Once again, a whistleblower accuses the social media company of putting the profits before the problematic content is edited. The Washington Post reported on Friday. Facebook has been embroiled in a scandal since September after a former employee of the company, Frances Haugen, disclosed internal documents.
The new whistleblower is also a former Facebook employee who was a member of the platform’s integrity team. This is responsible for the policy in reviewing content posted by users on the medium. The former employee made a statement to the SEC, which oversees listed companies such as Facebook.
In that report, former employees testified about statements made in 2017, when the company had to make a decision on how it would handle the controversy surrounding Russia’s interference in the 2016 US presidential election. This interference occurred via Facebook. “The flame will hit the pan. MEPs will be a nuisance. In a few weeks they will move on to something else. In the meantime, we are printing money in our basement, and everything is going well for us,” said Tucker Pounds, a communications team member Facebook.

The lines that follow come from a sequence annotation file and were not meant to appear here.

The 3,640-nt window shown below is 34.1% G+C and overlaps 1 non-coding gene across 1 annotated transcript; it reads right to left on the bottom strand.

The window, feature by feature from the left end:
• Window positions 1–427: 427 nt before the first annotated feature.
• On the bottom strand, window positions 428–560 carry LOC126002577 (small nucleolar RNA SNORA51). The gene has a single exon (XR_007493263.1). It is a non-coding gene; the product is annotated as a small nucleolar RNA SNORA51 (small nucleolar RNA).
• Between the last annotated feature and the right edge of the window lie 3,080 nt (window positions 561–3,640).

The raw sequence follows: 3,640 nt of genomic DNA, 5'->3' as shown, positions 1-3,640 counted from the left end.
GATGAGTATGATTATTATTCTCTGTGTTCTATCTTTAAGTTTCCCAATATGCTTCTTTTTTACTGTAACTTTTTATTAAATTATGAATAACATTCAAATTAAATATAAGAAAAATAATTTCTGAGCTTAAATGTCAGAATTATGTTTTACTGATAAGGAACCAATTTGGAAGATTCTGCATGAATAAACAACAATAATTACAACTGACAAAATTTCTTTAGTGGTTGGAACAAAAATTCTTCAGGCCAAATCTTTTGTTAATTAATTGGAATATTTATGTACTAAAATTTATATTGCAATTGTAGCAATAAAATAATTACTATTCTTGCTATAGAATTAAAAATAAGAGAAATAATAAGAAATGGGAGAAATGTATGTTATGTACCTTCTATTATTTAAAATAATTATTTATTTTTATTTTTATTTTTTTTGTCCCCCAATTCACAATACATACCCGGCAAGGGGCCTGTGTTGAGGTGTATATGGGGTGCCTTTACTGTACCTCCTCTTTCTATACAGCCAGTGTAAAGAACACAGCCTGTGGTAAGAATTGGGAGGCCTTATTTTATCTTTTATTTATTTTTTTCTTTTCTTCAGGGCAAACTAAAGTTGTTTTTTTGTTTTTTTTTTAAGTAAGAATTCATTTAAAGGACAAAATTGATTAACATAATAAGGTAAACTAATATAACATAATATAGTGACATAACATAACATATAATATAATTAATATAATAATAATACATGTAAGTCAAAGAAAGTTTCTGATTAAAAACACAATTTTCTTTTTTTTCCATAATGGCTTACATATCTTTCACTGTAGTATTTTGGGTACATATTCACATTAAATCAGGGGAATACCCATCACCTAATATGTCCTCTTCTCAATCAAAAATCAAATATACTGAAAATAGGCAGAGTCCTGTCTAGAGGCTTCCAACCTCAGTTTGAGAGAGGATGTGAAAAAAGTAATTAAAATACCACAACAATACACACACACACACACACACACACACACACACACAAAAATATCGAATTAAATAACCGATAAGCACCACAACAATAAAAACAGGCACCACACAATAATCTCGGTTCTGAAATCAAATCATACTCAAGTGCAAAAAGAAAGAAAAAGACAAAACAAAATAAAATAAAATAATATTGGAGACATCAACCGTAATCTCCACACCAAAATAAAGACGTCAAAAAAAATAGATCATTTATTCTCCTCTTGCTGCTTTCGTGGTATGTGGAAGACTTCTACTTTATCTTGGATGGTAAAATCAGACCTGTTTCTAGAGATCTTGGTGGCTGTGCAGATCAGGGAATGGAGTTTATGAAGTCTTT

The former Facebook product manager, dubbed a “hero” by a Democratic senator, asserted that Mark Zuckerberg’s company “makes money off our security ceiling.”
The informant signed his statement on October 13. Francis Hogan’s astonishing testimony before the United States Congress dates back to the previous week. The former Facebook product manager, dubbed “Heroine” by the Democratic senator, reiterated that Mark Zuckerberg’s company is “making a profit on our security.”
Haugen previously leaked internal documents to the Wall Street Journal Which sheds new light on some of the known abuses on social media. These included the psychological problems of teens overexposed to the lives and bodies of “perfect” influencers on Instagram.
Undermining the fight against misinformation
According to the Washington Post, the statement submitted to the Securities and Exchange Commission of this new amount shows that Facebook executives regularly undermine the fight against disinformation, hate speech, illegal activity and other problematic content. They did so out of fear of former President Donald Trump and his political allies, to attract the attention of his users and protect the company’s profits.
Facebook spokeswoman Erin McPeak responded that the article was “below Washington Post standards,” by posting it to a single source.
In recent years, Facebook has regularly come under fire. If it’s not about content moderation, especially at election time, it’s about economic strategy, which critics say undermines fair competition.
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